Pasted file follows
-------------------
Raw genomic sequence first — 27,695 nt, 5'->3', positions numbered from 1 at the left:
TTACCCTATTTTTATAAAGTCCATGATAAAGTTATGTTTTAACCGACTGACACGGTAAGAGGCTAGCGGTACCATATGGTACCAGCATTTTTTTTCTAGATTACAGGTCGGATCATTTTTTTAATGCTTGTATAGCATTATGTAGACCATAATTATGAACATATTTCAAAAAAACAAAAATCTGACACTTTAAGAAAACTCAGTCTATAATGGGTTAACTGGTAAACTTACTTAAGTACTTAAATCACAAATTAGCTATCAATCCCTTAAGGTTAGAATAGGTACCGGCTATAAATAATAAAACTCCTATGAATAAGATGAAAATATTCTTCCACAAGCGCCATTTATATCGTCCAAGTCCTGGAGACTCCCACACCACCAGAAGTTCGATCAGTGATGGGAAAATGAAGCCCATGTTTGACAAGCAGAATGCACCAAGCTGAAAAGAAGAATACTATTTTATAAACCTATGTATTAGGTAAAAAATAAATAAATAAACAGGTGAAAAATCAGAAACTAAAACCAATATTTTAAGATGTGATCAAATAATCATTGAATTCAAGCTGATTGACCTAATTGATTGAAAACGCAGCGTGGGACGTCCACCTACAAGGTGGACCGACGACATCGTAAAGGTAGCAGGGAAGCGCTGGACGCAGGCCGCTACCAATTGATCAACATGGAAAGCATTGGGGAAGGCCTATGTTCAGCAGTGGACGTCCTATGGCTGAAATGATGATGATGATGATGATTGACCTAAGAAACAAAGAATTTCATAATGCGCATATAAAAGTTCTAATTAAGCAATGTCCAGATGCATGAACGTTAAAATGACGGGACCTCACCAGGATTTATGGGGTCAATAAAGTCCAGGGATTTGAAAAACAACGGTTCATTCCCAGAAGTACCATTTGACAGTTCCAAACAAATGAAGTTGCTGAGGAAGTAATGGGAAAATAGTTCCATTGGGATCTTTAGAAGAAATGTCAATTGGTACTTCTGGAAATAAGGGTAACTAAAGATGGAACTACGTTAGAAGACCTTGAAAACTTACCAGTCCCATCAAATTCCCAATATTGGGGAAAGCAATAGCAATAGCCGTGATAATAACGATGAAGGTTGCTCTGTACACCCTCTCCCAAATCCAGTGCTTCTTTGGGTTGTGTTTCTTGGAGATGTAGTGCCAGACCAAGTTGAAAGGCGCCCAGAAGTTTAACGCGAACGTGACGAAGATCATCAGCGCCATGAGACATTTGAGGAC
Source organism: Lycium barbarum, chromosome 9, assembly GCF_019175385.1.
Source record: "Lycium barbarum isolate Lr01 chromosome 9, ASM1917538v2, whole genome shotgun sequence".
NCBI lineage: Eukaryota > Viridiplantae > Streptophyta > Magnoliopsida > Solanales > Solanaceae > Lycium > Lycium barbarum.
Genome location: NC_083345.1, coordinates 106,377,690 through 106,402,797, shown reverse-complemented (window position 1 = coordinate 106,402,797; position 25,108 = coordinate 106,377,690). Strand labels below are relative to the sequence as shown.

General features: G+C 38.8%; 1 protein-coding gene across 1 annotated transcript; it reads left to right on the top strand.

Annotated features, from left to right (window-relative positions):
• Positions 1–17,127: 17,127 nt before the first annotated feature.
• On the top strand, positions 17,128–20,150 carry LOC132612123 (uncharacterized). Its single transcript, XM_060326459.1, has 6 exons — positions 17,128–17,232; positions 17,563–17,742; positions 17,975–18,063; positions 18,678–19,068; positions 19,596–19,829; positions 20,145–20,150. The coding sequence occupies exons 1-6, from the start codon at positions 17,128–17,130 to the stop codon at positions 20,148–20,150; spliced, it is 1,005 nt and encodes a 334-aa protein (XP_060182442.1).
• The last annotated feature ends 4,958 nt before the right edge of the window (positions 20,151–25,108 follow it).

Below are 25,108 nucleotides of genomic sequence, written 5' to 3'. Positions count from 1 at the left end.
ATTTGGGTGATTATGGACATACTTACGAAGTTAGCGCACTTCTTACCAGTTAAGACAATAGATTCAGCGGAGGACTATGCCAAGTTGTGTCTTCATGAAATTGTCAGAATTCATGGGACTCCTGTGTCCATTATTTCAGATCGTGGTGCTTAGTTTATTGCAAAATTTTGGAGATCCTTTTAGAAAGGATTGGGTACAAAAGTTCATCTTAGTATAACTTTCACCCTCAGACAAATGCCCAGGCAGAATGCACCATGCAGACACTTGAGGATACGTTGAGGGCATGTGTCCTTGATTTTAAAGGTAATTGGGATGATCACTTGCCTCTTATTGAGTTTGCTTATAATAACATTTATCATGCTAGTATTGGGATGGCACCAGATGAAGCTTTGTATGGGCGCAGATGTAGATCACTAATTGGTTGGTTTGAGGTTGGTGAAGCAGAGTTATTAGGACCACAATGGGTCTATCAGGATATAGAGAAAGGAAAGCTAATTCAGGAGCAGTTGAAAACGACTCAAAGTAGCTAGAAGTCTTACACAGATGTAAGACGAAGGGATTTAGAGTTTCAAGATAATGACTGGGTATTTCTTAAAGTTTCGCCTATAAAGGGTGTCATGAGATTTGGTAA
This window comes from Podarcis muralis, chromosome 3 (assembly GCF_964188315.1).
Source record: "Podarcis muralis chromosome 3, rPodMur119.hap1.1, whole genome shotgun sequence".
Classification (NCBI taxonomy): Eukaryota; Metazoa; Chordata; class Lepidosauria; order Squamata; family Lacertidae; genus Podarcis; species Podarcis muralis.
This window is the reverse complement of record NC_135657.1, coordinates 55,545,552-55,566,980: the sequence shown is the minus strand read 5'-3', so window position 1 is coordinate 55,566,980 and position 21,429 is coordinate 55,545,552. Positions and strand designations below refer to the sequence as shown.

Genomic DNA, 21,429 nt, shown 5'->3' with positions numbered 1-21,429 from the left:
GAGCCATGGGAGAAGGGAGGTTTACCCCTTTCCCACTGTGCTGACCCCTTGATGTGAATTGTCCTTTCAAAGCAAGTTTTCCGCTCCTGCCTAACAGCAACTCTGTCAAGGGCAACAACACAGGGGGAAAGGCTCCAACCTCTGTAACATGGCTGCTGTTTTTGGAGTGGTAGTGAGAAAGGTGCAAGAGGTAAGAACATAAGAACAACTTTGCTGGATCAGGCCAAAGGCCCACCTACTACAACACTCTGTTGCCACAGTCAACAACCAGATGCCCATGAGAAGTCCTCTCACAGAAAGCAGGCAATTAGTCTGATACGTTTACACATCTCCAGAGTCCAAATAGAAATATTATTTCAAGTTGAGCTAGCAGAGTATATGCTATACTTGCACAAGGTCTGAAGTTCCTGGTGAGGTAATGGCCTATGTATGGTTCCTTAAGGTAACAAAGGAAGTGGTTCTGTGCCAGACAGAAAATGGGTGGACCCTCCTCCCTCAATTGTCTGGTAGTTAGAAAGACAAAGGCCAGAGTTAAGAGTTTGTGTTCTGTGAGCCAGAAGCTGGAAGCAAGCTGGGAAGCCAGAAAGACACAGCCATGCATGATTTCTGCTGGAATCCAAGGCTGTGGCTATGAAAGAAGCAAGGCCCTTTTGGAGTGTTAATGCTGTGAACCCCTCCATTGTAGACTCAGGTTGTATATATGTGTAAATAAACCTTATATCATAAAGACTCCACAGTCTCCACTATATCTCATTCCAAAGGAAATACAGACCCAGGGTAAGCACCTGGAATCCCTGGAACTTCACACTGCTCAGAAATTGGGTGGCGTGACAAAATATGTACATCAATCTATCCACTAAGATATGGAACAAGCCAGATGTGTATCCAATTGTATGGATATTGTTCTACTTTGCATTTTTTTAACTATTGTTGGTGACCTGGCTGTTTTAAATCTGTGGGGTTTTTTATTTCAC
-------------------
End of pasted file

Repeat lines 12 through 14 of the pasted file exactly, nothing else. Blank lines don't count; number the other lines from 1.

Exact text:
Below are 25,108 nucleotides of genomic sequence, written 5' to 3'. Positions count from 1 at the left end.
ATTTGGGTGATTATGGACATACTTACGAAGTTAGCGCACTTCTTACCAGTTAAGACAATAGATTCAGCGGAGGACTATGCCAAGTTGTGTCTTCATGAAATTGTCAGAATTCATGGGACTCCTGTGTCCATTATTTCAGATCGTGGTGCTTAGTTTATTGCAAAATTTTGGAGATCCTTTTAGAAAGGATTGGGTACAAAAGTTCATCTTAGTATAACTTTCACCCTCAGACAAATGCCCAGGCAGAATGCACCATGCAGACACTTGAGGATACGTTGAGGGCATGTGTCCTTGATTTTAAAGGTAATTGGGATGATCACTTGCCTCTTATTGAGTTTGCTTATAATAACATTTATCATGCTAGTATTGGGATGGCACCAGATGAAGCTTTGTATGGGCGCAGATGTAGATCACTAATTGGTTGGTTTGAGGTTGGTGAAGCAGAGTTATTAGGACCACAATGGGTCTATCAGGATATAGAGAAAGGAAAGCTAATTCAGGAGCAGTTGAAAACGACTCAAAGTAGCTAGAAGTCTTACACAGATGTAAGACGAAGGGATTTAGAGTTTCAAGATAATGACTGGGTATTTCTTAAAGTTTCGCCTATAAAGGGTGTCATGAGATTTGGTAA
This window comes from Podarcis muralis, chromosome 3 (assembly GCF_964188315.1).